Usually, at a birthday or an anniversary, I think about how hard it is to believe that so much time has passed. As we celebrate The Jewish Link’s 10th anniversary, I find it hard to believe that the newspaper and its amazing staff have accomplished so much in so little time. The newspaper has grown—not just in terms of weekly pages, but also in its scope and reach. From humble beginnings, the newspaper has grown into a communal institution.
As we celebrate this anniversary, it is worth thinking about the religious value of publishing. A local publication of this nature brings the community together in multiple ways. It includes family updates—notices of births, weddings and deaths. The newspaper showcases local schools and charity efforts. Readers learn about neighborhood businesses, bringing a face and name to a storefront. This all offers busy people more familiarity with their surroundings, fostering a neighborly attitude that can be lacking in this digital age.
On a religious level, the newspaper informs readers about synagogue calendars and special events. While everyone should have a primary synagogue they call home, they should feel comfortable stopping by other synagogues on occasion. Additionally, the newspaper includes multiple Torah columns, which adds spirituality to the local features.
I. A Father’s Manuscript
A man in Israel once dedicated a sum of money to celebrate the memory of his father, who was a Torah scholar. After careful investigation, he determined that he had two options. Either he could pay an editor to prepare his father’s notes for publication and publish them as a book, which probably would be read by only a few family members. Or he could sponsor the purchase of basic Torah texts for use in busy study halls (batei midrash). He asked Rav Yitzchak Zilberstein (cont., Israel) which option was religiously preferable.
Rav Zilberstein (Chashukei Cheimed, Sanhedrin 24a) quotes the Gemara (Yevamot 96b) which says that a Torah scholar whose insights are quoted after his death gains additional merit, as if his lips move in the grave. However, that refers to quoting him orally. Publishing his insights adds another layer of complexity to the question.
Originally, the Written Torah (Bible) was intended to be written while, in contrast, the Oral Torah was allowed to be transmitted only verbally. These complex traditions and explanations can be taught best in a face-to-face interaction. However, due to persecution and a reduction in students, the Sages wrote the Oral Torah in order to prevent its loss (see the Rambam’s introduction to Mishneh Torah). They deduce permission from the verse that can be read as saying: “It is a time to act for the Lord (la-Shem), violate the law” (Tehillim 119:126). In order to preserve the Torah in general, the Sages permitted violating the rule against writing down Oral Torah (Gittin 60a).
II. Is Publishing a Mitzvah or Forbidden?
Rav Moshe Sofer (19th century Hungary; Responsa Chatam Sofer, Orach Chaim 206) writes that we are only allowed to write down Oral Torah if our intent is purely for the sake of Heaven (la-Shem). If we write to gain honor or for other reasons, we still violate the prohibition. Somewhat similarly, in a letter to his son explaining his hesitance over publishing his responsa (introduction to Responsa Chatam Sofer, Yoreh De’ah), Rav Sofer says that he will answer anyone’s questions and that he allows everyone to copy from the responsa manuscripts he keeps in his home. He says that there is no obligation to publish and, to the contrary, doing so might imply a desire for honor. (Thankfully his son still published the responsa as a book.)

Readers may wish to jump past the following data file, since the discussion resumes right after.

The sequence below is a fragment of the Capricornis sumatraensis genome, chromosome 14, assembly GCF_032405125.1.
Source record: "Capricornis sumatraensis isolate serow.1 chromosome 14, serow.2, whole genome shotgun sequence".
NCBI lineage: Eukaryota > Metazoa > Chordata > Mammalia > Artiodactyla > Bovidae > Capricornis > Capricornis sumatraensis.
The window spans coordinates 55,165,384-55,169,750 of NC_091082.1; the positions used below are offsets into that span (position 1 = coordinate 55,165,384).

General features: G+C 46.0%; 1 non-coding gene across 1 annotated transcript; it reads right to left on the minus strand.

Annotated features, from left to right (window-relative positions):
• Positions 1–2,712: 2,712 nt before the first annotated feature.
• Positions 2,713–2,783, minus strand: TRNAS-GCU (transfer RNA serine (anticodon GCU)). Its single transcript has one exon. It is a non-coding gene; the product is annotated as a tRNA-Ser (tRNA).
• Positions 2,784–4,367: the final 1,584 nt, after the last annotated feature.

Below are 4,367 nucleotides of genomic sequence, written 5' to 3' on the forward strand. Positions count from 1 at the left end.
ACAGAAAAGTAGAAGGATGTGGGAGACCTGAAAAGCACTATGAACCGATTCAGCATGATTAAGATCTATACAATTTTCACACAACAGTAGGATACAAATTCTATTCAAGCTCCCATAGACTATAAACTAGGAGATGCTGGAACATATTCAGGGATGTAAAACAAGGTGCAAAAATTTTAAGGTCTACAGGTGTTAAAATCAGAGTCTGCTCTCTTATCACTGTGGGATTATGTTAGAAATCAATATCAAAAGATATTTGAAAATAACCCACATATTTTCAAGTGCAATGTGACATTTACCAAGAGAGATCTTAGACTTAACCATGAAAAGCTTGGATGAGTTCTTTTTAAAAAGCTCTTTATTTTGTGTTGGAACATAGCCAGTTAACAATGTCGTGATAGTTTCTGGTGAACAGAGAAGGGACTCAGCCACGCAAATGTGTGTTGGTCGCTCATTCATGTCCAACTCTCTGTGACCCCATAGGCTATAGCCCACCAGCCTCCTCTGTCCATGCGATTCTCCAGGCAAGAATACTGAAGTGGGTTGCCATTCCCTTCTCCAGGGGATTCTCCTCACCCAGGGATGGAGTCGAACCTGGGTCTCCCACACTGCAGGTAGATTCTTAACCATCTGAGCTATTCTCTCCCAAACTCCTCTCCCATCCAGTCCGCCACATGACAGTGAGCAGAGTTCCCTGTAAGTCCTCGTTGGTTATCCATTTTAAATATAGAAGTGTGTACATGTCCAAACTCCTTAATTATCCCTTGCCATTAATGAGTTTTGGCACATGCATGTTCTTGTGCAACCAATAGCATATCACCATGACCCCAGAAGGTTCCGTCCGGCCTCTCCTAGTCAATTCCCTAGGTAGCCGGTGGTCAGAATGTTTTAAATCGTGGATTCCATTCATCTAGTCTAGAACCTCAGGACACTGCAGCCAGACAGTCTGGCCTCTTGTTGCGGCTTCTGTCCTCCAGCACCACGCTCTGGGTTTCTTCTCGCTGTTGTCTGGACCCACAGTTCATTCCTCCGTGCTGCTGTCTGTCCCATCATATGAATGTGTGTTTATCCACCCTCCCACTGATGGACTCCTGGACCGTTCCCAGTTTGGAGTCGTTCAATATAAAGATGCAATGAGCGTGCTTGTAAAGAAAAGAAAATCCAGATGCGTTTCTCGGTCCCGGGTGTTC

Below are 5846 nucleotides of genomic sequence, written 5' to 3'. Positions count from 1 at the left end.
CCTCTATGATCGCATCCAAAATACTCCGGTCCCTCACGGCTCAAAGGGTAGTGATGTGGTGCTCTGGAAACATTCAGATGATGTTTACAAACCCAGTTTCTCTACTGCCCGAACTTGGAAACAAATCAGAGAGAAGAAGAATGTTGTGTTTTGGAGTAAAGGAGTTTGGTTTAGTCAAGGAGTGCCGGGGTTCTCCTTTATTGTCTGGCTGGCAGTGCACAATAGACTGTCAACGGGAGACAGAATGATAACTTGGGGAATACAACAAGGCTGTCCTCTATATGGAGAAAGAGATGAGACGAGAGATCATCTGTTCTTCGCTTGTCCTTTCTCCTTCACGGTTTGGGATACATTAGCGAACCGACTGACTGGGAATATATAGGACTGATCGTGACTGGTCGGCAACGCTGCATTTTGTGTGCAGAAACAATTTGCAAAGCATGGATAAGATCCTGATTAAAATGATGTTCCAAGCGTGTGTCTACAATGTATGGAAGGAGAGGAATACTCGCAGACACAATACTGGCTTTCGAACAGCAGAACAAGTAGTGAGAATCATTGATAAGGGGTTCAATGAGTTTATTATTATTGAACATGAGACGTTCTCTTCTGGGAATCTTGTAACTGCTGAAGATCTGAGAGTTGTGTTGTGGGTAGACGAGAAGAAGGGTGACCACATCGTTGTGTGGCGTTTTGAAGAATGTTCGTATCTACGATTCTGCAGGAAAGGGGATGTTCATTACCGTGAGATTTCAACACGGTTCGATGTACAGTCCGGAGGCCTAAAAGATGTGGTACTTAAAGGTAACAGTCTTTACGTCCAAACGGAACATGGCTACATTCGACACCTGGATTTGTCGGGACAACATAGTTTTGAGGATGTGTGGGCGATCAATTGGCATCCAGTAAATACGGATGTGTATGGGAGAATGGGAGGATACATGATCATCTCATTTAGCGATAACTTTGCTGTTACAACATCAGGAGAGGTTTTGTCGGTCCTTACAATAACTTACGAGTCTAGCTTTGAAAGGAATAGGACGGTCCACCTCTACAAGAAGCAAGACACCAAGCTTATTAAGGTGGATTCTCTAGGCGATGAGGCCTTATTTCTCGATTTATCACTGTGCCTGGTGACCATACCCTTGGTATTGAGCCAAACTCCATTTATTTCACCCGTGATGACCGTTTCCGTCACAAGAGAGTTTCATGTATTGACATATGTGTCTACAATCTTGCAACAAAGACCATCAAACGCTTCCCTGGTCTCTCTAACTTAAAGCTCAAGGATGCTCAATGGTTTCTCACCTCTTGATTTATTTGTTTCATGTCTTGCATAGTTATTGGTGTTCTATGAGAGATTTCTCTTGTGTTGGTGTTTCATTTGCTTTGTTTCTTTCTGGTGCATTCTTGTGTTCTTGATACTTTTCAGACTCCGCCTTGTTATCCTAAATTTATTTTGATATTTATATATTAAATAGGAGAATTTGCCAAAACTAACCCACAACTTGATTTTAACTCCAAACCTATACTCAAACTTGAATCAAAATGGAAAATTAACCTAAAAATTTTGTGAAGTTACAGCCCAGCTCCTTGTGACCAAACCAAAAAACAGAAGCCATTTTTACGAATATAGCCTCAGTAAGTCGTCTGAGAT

Rav Betzalel Cohen, one of the two great Cohen brothers who served as dayanim in 19th-century Vilna, takes a very different attitude. In the introduction to his Responsa Reishit Bikkurim, Rav Cohen writes that he believes he can fulfill the mitzvah of teaching Torah by publishing his insights. In contrast to Rav Sofer, who said that there is no obligation to publish his responsa, Rav Cohen thinks one fulfills a biblical mitzvah by doing so.
Rav Moshe Feinstein (20th century, U.S., introduction to Dibberot Moshe, Bava Metzi’a) goes further. He says that we are obligated to teach Torah to as many people as possible. If you can teach 100 people but only teach 50, you have not fulfilled your obligation. Therefore, if by publishing your Torah insights you reach more people, you are biblically obligated to publish them as part of the mitzvah to teach Torah. According to Rav Feinstein, a Torah scholar is obligated to publish his insights in a book.
III. Public Need
Rav Zilberstein quotes these sources and adds that the obligation which Rav Feinstein invokes only applies to someone whose teachings are needed and desired by the public. If you publish a book that almost no one will read, you have not fulfilled any obligation. Similarly, Rav Zilberstein quotes his father-in-law, Rav Yosef Shalom Elyashiv, who ruled that a Torah scholar may use his charity Ma’aser money to publish a book of Torah insights only if there is a public need for the book.
I suspect that something similar applies to publishing a newspaper. If there is a need for the newspaper, its publication is a mitzvah. The Torah and inspirational content consists of lessons and perhaps the other necessary material achieves different forms of chesed. The newspaper’s publication enables residents to patronize local establishments, enhance their appreciation of their neighbors, find their way around the community and learn Torah. This is quite an accomplishment.
Mazel tov to Moshe, Mendy, Elizabeth and all of my other friends and colleagues at The Jewish Link. May you continue to inspire me and so many others for many years to come.By Rabbi Gil Student